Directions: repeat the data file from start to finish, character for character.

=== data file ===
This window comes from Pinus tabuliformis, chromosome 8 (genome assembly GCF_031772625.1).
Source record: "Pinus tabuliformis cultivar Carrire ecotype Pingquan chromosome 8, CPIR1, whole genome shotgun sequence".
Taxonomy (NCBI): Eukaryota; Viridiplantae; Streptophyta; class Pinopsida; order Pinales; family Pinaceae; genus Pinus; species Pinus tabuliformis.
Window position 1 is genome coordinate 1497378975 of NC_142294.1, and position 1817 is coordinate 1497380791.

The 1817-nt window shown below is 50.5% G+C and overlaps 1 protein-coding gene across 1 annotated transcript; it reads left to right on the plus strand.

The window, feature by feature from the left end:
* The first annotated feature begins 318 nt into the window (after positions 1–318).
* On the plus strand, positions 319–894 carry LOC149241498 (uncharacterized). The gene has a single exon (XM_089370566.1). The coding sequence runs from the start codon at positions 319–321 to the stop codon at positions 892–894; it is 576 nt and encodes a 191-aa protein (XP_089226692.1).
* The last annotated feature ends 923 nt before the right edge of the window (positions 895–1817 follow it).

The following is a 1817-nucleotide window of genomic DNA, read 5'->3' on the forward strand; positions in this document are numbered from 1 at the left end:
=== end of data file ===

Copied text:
This window comes from Pinus tabuliformis, chromosome 8 (genome assembly GCF_031772625.1).
Source record: "Pinus tabuliformis cultivar Carrire ecotype Pingquan chromosome 8, CPIR1, whole genome shotgun sequence".
Taxonomy (NCBI): Eukaryota; Viridiplantae; Streptophyta; class Pinopsida; order Pinales; family Pinaceae; genus Pinus; species Pinus tabuliformis.
Window position 1 is genome coordinate 1497378975 of NC_142294.1, and position 1817 is coordinate 1497380791.

The 1817-nt window shown below is 50.5% G+C and overlaps 1 protein-coding gene across 1 annotated transcript; it reads left to right on the plus strand.

The window, feature by feature from the left end:
* The first annotated feature begins 318 nt into the window (after positions 1–318).
* On the plus strand, positions 319–894 carry LOC149241498 (uncharacterized). The gene has a single exon (XM_089370566.1). The coding sequence runs from the start codon at positions 319–321 to the stop codon at positions 892–894; it is 576 nt and encodes a 191-aa protein (XP_089226692.1).
* The last annotated feature ends 923 nt before the right edge of the window (positions 895–1817 follow it).

The following is a 1817-nucleotide window of genomic DNA, read 5'->3' on the forward strand; positions in this document are numbered from 1 at the left end: